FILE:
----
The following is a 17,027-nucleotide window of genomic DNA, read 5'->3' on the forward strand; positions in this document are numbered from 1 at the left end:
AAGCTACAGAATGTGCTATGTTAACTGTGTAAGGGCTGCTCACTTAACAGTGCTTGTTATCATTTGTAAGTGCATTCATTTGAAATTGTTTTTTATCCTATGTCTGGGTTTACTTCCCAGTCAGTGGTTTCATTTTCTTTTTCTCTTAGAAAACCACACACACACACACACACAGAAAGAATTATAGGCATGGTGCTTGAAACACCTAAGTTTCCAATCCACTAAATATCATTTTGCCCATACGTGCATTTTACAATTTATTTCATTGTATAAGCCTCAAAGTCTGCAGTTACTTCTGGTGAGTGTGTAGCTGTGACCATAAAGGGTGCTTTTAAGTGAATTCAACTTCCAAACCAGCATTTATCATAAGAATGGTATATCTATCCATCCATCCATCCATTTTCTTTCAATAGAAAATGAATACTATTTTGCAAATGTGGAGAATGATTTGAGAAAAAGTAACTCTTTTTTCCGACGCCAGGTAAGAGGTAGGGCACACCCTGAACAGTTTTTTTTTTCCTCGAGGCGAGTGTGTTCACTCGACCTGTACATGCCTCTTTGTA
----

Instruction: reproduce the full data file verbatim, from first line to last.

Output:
The following is a 17,027-nucleotide window of genomic DNA, read 5'->3' on the forward strand; positions in this document are numbered from 1 at the left end:
AAGCTACAGAATGTGCTATGTTAACTGTGTAAGGGCTGCTCACTTAACAGTGCTTGTTATCATTTGTAAGTGCATTCATTTGAAATTGTTTTTTATCCTATGTCTGGGTTTACTTCCCAGTCAGTGGTTTCATTTTCTTTTTCTCTTAGAAAACCACACACACACACACACACAGAAAGAATTATAGGCATGGTGCTTGAAACACCTAAGTTTCCAATCCACTAAATATCATTTTGCCCATACGTGCATTTTACAATTTATTTCATTGTATAAGCCTCAAAGTCTGCAGTTACTTCTGGTGAGTGTGTAGCTGTGACCATAAAGGGTGCTTTTAAGTGAATTCAACTTCCAAACCAGCATTTATCATAAGAATGGTATATCTATCCATCCATCCATCCATTTTCTTTCAATAGAAAATGAATACTATTTTGCAAATGTGGAGAATGATTTGAGAAAAAGTAACTCTTTTTTCCGACGCCAGGTAAGAGGTAGGGCACACCCTGAACAGTTTTTTTTTTCCTCGAGGCGAGTGTGTTCACTCGACCTGTACATGCCTCTTTGTA